Protect Your Property From Exactions: Act on the Local Level
By Alan M. Sorem
Saalfeld Griggs PC
The Oregon Supreme Court has recently reduced protections from unlawful state and local exactions previously granted to Oregonians by the United States Supreme Court decision in Dolan v. City of Tigard. An exaction is a land use or building permit condition of approval (like requiring the applicant to construct a new signalized intersection) that requires a property owner to forfeit real property, personal property, money, or a combination of the three in order to receive permission to use his or her property in an otherwise lawful manner. Property owners are exposed to unlawful government demands when they apply for building or land use permits because the local or state government can force them to either accept a denial of their application or give the government the demanded money or real property. Former Oregon Supreme Court Justice Edwin Peterson explained the problem of exactions in this manner:
I am convinced that [the City of] Tigard decided that it needed a pedestrian/bicycle pathway and a flood control greenway easement along Fanno Creek. One way of getting these, free of cost, is by requiring all owners who propose to change the use of their property to convey the easements to the city. That is what happened in this case. Dolan, 317 Or. 110, 129-30 (1993).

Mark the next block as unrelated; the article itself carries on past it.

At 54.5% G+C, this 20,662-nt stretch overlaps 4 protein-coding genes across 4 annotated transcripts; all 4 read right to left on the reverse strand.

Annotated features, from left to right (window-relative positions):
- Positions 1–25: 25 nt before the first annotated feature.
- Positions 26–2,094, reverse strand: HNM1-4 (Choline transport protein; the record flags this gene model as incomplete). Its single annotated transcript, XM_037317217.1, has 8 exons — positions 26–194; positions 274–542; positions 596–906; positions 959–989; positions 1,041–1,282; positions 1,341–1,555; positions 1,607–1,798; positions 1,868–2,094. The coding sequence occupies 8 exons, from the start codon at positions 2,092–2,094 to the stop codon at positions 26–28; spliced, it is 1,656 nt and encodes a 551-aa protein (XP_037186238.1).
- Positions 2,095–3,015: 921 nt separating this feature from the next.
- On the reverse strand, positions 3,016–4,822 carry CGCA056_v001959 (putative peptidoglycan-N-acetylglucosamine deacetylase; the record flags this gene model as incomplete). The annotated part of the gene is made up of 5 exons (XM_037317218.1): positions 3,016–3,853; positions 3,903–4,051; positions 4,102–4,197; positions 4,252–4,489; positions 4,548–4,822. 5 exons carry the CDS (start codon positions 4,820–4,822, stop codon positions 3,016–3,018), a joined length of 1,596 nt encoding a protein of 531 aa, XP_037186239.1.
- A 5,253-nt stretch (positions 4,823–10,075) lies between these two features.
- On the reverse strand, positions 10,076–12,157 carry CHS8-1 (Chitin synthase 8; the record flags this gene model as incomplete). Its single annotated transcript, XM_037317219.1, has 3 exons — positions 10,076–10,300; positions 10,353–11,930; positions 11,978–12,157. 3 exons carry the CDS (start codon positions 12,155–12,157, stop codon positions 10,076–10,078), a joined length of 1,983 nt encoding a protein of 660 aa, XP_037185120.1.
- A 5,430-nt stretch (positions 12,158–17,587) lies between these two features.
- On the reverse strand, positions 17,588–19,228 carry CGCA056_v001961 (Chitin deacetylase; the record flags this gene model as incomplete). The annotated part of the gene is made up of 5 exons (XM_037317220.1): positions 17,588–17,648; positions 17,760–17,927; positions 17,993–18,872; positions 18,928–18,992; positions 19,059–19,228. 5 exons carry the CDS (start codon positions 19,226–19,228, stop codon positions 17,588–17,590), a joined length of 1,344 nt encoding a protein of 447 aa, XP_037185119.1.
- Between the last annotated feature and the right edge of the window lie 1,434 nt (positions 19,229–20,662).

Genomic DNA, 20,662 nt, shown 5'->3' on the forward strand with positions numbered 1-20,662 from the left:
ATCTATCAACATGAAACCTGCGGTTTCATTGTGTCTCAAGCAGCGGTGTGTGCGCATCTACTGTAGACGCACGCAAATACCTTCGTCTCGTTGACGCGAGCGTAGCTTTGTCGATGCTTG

On September 23, 2010, the Oregon Supreme Court ruled that the protections in Dolan no longer apply to Oregonians outside the scope of real property dedications. While our courts refuse to protect property owners from unfair exactions, local governments still have an opportunity to foster development in our communities and affirm that our cities and counties remain “open for business.”
Along with the Marion & Polk Home Builder’s Association, Salem Chamber of Commerce, and Strategic Economic Development Corporation (SEDCOR), we have requested the City of Salem and Marion County consider adopting the following text amendment as a part of their current development code updates:
Conditions of approval may only be imposed on land use decisions when deemed necessary to ensure compliance with the applicable standards and criteria. Any conditions attached to approvals shall be directly related to the impacts of the proposed use or development and shall be roughly proportional in both the extent and amount to the anticipated impacts of the proposed use or development. Findings in the land use approval shall indicate how the required dedications, improvements, or other conditions of approval are roughly proportional to the impact.
The adoption of the above text would maintain the current planning practices in our local communities that have been in place for over 15 years.
The City of Bend, Coos County, and Clatsop County have already adopted similar language in their respective development ordinances. If our local governments join these jurisdictions, they will ensure our community remains competitive with other communities inside and outside of Oregon that provide property owners and developers the needed cost predictability for their projects. Developers and property owners recognize they must pay their “fair share” for their impacts on public services, but they must not be forced to pay for disproportionate and unrelated exactions.
If you would like to find out more about supporting the efforts to add the text amendment that will protect your real property, please contact a member of our Real Estate and Land Use Group.